Steven Petrivelli and Sean Dillon’s charming Sweetie is a delightful tale about a self-made superhero told through dynamic and unique art. In a world filled to the brim with superheroes, headstrong Maggie wants nothing more than to be one of them. But when she finally reaches her goal, it’s not completely what she hoped for.
Through her hard work, study of kung-fu movies, and martial arts practice, Maggie eventually reaches the level of superhero. Nicknamed Sweetie by her parents, she tries to balance her personal life with her extracurricular crime fighting, though it isn’t all as easy as she thought it would be. Her parents are stressed about Maggie putting herself in danger, she doesn’t have many friends, and sometimes the bad guys just don’t know when to give up. Despite her struggles, Sweetie is an upbeat story that values friendships, connections, and becoming what you want to be despite the obstacles.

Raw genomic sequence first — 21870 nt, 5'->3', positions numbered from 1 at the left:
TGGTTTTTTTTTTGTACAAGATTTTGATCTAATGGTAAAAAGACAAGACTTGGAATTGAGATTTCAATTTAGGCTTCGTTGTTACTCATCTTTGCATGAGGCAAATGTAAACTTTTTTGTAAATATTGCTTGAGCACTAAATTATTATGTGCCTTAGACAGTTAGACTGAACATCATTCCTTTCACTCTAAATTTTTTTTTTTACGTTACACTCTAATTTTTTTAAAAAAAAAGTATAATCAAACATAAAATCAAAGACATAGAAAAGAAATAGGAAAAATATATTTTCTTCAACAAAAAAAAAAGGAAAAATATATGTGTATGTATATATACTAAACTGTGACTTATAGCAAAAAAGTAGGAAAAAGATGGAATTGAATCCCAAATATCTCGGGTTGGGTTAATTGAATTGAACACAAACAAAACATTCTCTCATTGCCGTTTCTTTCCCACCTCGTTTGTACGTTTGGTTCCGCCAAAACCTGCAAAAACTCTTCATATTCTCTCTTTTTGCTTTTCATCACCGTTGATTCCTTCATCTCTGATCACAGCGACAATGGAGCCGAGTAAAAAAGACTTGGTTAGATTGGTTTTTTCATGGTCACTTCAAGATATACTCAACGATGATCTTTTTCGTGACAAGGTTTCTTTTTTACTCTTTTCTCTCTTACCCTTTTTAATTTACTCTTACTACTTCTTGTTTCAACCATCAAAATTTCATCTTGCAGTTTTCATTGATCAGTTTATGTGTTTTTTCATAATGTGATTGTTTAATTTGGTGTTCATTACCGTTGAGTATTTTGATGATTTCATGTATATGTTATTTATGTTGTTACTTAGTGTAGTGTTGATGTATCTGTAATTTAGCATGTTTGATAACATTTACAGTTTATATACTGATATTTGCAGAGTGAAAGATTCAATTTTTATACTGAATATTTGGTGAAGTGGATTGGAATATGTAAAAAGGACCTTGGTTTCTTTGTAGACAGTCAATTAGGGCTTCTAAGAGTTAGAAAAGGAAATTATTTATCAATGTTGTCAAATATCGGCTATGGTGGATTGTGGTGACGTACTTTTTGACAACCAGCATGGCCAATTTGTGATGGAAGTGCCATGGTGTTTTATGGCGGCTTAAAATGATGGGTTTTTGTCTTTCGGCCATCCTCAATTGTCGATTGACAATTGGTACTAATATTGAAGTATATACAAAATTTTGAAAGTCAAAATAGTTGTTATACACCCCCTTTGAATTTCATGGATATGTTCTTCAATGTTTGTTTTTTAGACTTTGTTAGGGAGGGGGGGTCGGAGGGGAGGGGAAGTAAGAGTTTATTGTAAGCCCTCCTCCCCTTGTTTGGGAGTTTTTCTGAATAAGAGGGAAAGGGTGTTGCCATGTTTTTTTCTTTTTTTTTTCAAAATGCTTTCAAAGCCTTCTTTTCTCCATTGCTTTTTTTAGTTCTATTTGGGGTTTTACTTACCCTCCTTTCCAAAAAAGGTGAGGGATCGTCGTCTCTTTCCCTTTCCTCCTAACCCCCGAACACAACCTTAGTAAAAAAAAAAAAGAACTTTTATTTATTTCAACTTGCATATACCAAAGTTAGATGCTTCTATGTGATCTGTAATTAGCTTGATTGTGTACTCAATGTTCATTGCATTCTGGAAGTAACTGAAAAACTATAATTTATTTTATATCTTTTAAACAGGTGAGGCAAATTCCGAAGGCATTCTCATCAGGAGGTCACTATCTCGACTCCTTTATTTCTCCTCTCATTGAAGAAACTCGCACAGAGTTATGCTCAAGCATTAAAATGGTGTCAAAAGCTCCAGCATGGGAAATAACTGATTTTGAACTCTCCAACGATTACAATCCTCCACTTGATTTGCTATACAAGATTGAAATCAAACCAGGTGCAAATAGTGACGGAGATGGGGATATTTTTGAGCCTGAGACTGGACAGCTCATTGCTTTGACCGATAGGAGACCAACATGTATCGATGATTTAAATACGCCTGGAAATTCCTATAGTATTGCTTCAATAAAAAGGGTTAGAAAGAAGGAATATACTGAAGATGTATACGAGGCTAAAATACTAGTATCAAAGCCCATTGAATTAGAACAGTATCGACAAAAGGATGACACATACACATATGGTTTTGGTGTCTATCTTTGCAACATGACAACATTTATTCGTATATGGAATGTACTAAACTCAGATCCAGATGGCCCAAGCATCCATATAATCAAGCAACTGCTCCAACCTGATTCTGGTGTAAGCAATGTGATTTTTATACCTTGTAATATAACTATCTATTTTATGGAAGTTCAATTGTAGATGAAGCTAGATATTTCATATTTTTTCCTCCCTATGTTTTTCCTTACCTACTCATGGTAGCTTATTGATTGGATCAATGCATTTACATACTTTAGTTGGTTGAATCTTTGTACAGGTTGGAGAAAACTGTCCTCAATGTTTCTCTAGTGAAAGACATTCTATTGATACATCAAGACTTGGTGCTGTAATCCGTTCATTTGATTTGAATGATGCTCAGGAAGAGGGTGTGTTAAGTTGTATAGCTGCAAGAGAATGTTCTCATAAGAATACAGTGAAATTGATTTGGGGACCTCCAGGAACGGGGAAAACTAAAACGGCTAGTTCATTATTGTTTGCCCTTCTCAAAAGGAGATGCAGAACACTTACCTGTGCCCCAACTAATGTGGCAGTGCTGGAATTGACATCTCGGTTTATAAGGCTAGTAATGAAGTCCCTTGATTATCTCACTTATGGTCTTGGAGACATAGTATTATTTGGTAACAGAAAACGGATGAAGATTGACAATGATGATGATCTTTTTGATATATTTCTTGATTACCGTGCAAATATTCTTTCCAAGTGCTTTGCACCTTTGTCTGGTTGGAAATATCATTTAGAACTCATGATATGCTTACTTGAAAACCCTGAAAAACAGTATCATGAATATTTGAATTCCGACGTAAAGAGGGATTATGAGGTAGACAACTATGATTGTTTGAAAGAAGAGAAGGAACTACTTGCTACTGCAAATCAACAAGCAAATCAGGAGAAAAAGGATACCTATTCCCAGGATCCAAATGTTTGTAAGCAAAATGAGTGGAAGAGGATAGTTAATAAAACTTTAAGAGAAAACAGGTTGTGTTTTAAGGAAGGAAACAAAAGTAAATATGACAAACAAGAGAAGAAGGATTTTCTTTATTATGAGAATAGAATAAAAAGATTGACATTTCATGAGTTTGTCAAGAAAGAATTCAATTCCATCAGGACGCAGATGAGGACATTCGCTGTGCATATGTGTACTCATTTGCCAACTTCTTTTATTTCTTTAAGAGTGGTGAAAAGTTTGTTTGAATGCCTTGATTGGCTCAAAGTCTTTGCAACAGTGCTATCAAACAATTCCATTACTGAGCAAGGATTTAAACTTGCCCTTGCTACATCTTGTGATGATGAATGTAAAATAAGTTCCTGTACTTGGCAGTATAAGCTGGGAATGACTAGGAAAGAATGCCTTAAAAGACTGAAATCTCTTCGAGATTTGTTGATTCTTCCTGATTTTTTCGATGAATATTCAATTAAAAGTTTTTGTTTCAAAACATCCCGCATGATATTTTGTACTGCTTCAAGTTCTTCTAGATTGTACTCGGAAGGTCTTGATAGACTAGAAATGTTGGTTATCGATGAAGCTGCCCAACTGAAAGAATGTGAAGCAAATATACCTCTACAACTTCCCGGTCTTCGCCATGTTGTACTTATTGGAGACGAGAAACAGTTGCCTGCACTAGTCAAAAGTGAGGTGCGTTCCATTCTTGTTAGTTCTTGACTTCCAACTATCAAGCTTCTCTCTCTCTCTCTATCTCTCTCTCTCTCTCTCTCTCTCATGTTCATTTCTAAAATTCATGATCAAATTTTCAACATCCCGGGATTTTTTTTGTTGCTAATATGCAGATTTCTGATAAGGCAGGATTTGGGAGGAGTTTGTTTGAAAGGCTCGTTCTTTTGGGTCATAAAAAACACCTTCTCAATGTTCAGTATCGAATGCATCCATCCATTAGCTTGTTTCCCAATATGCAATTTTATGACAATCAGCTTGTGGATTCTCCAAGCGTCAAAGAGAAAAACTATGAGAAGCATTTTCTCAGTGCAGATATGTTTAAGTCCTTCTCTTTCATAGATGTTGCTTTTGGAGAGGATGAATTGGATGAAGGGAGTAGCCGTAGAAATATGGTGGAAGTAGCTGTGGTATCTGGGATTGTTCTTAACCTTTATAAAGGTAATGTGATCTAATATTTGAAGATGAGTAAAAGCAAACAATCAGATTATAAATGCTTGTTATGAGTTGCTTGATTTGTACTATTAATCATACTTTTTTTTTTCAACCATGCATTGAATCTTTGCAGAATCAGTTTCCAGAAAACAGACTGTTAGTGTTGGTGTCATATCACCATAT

The book’s art is exceptional, a combination of manga and graffiti artistic styles. Every page contains compelling scenes washed in striking colors, often illustrated using a beautiful palette of vibrant reds, purples, and pinks. In addition, the art makes clever use of panels and the page, never becoming boring in its layout of action scenes and moments of humor.
Though the book’s action is fun—especially watching Maggie’s giant head of hair fly across the page as she takes down bad guys—its emotional center is what’s most engaging here. When Maggie interacts with her parents or her best friend/sidekick/number-one-fan Griffin, the graphic novel sparkles.
This heartwarming middle-grade graphic novel is fun for all ages, featuring smooth action and humor for younger readers and more mature themes of parenthood and individuality for older ones. Steven Petrivelli and Sean Dillon’s Sweetie is a lighthearted adventure starring astonishing art.
Disclosure: This article is not an endorsement, but a review. The author of this book provided free copies of the book to have their book reviewed by a professional reviewer. No fee was paid by the author for this review. Foreword Reviews only recommends books that we love. Foreword Magazine, Inc. is disclosing this in accordance with the Federal Trade Commission’s 16 CFR, Part 255.